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Astron. Astrophys. 329, 845-852 (1998)

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3. Motion of the jet in a uniform medium

Suppose that the jet propagates under ram pressure equilibrium with the external medium. Its velocity [FORMULA] in a uniform medium can be calculated from

[EQUATION]

where [FORMULA] is the medium density and u the jet internal energy density. If the central engine supplies energy to the jet at a rate L (erg s-1) we have (Scheuer, 1974; Carvalho, 1985)

[EQUATION]

Here R is the distance from the center of the host galaxy, c is the velocity of light and [FORMULA] is the jet solid angle at a reference distance [FORMULA]. In the above expression we also take into account a non-linear dependence of the radius of the jet on the distance R according to the law

[EQUATION]

where [FORMULA] is a free parameter.

It has now been well established that in order to explain the evolutionary sequence in which compact symmetric sources evolve into medium-sized and later into large symmetric objects, some sort of luminosity evolution has to be taken into account (Carvalho, 1985; Fanti et al., 1995; Readhead et al., 1996b). More recently O'Dea & Baum (1997) have studied a combined complete sample of GPS and CSS sources. They concluded that they evolve in a different way than the extended classical doubles as they undergo strong luminosity evolution. However, this is expected to happen for sources larger than [FORMULA] kpc or, equivalently, for times greater than [FORMULA] yr when the luminosity should decrease as [FORMULA], where [FORMULA] is a constant. Therefore, this will only affect the compact GPS sources to a small extent and, to avoid the introduction of a new parameter into the model we assume that the power supply L is constant.

Of course, the model is not realistic enough to cope fully with the physics on the parsec scale encountered in compact sources and (6) may give too large a value for the velocity. This is due to the fact that the jet geometry yields an extremely high energy density near the central object because its volume tends to zero. In order to overcome this problem we limit our calculations to a region [FORMULA] and choose [FORMULA] pc. At this distance the velocity attains its maximum value [FORMULA], which for powerful classical doubles is or the order of [FORMULA]. Now, if we substitute [FORMULA] and [FORMULA] into (6) we obtain the minimum value of the jet opening angle at [FORMULA] which ensures that [FORMULA] is always less than [FORMULA].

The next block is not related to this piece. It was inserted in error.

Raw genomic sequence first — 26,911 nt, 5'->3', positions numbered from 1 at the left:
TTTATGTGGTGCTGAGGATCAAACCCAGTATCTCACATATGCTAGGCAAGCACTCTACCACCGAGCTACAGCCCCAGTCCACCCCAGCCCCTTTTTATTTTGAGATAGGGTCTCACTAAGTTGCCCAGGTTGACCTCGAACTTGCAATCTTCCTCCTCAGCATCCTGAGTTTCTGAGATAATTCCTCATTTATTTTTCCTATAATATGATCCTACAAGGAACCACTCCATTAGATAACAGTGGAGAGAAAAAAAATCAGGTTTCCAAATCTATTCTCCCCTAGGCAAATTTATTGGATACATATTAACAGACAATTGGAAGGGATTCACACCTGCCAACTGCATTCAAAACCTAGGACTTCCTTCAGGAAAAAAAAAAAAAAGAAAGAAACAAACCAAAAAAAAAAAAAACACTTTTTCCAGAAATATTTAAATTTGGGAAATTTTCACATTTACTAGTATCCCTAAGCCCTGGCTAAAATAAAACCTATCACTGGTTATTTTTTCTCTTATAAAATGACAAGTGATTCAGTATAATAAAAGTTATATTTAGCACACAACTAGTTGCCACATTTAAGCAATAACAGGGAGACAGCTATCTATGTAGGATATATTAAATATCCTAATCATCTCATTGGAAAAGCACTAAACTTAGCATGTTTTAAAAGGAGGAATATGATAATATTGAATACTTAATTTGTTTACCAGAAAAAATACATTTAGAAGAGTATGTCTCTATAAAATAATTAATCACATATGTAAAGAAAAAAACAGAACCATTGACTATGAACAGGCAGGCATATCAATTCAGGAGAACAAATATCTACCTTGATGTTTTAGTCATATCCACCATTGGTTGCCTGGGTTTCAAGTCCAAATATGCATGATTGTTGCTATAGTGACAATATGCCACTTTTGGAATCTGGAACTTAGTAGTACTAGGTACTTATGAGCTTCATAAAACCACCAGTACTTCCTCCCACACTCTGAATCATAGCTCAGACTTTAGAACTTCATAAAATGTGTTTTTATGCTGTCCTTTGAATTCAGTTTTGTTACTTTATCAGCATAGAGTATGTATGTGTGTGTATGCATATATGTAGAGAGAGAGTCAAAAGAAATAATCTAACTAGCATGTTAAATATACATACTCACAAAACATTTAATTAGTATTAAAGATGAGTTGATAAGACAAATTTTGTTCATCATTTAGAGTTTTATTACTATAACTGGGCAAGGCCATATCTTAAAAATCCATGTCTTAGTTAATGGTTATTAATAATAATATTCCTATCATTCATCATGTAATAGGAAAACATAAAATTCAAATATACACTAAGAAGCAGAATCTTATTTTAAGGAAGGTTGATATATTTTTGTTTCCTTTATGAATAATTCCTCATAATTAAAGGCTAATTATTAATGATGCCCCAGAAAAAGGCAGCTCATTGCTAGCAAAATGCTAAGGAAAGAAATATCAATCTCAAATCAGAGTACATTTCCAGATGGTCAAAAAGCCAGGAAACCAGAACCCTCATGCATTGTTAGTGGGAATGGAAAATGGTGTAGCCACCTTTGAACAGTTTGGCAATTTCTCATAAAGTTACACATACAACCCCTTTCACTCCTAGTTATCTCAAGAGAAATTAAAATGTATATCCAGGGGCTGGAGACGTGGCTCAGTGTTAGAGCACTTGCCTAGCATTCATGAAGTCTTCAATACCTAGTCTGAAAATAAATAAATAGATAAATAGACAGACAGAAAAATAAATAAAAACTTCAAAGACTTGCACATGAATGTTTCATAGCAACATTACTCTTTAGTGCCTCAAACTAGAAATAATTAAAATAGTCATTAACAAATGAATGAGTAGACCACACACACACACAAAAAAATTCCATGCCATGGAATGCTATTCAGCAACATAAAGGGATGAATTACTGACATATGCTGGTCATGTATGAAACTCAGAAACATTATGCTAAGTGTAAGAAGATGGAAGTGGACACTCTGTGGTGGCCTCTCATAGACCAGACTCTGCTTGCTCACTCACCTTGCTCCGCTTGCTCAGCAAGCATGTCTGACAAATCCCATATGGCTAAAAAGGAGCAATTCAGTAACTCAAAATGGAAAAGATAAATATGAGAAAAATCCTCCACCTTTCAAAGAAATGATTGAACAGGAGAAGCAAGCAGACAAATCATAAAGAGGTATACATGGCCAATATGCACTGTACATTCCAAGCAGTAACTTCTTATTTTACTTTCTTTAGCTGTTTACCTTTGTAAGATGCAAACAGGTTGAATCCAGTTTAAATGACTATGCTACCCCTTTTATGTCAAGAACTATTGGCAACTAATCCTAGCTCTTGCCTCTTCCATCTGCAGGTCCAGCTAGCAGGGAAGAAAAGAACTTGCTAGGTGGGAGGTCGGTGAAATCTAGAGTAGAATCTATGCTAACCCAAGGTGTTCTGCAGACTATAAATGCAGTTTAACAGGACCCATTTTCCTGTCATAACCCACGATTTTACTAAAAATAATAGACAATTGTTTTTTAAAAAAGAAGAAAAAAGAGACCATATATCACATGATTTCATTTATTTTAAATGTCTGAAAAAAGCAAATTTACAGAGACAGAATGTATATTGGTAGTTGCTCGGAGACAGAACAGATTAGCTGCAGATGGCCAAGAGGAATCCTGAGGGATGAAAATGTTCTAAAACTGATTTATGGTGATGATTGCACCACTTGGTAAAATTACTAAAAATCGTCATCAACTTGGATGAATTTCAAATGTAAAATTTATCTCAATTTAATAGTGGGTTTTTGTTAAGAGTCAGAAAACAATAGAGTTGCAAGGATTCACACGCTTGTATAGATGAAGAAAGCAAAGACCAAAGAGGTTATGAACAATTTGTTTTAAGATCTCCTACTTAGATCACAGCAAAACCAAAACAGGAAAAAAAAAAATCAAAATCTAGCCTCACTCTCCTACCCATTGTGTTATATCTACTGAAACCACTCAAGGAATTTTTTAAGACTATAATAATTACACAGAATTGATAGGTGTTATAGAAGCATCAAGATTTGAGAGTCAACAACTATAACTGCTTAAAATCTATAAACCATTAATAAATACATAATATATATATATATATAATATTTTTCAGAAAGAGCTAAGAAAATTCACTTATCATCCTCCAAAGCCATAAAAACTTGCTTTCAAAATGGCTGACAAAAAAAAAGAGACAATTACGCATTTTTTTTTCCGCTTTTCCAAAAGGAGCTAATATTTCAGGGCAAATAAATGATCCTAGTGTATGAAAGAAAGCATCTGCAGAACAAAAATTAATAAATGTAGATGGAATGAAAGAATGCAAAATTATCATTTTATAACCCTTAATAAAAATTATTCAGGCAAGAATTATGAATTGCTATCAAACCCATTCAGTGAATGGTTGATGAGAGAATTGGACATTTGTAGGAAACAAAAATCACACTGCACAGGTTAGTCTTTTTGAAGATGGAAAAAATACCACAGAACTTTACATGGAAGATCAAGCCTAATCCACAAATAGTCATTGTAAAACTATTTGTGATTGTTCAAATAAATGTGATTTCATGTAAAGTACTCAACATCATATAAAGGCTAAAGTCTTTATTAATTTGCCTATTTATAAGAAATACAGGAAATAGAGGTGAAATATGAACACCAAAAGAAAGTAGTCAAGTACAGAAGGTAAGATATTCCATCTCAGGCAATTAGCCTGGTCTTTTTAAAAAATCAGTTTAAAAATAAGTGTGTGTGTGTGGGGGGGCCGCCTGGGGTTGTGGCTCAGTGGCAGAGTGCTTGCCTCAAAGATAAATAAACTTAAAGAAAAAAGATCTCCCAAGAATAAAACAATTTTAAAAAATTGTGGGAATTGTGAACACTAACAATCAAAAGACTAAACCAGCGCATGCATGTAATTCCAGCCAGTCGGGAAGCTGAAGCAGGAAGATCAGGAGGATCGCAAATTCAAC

Another problem arises at large distances R. Depending upon the value of [FORMULA] and on how fast the density decreases, there could be a region where the jet speed increases with distance from the central object. This happens because, besides encountering less resistance from a medium whose density decreases rapidly, the high collimation of the jet is maintained since a is kept constant. Would there be any observational evidence for such an increa.se of the jet velocity? Indeed, according to Fanti et al. (1995), the linear size distribution for steep spectrum sources can be fitted by a power law of the type [FORMULA], where [FORMULA]. This includes compact sources with size [FORMULA] pc. They conclude that the expansion velocity of the sources should increase with their size, being proportional to [FORMULA].

Provision has to be made in the model to avoid that the velocity exceeds [FORMULA] at larger R. However, due to the form of the gas density distribution that we shall use (Eq. (9) below), this increasing of the jet speed only occurs in a small interval of distances around 100 pc and for [FORMULA] kpc, which is already out of the size range of the compact sources. Therefore, in order to make the model as simple as possible, we just choose [FORMULA] such that the velocity is less than [FORMULA] for most of the range of values of R and limit it to [FORMULA] otherwise. For instance, if for [FORMULA], [FORMULA] is calculated by substituting [FORMULA] and [FORMULA] into (6), for [FORMULA] we have to take [FORMULA] two times greater than the value calculated in this way.

Finally, the density of the jet [FORMULA] can be estimated by equating its internal energy density u to [FORMULA] and supposing the internal jet speed [FORMULA]. We then obtain

[EQUATION]

Apart from a numerical factor of order unity, an identical expression is reached using Eq. (2.1) of Begelman et al. (1984), for the case in which the internal speed is much larger than the speed at which the jet advances through the medium.

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© European Southern Observatory (ESO) 1998

Online publication: December 16, 1997
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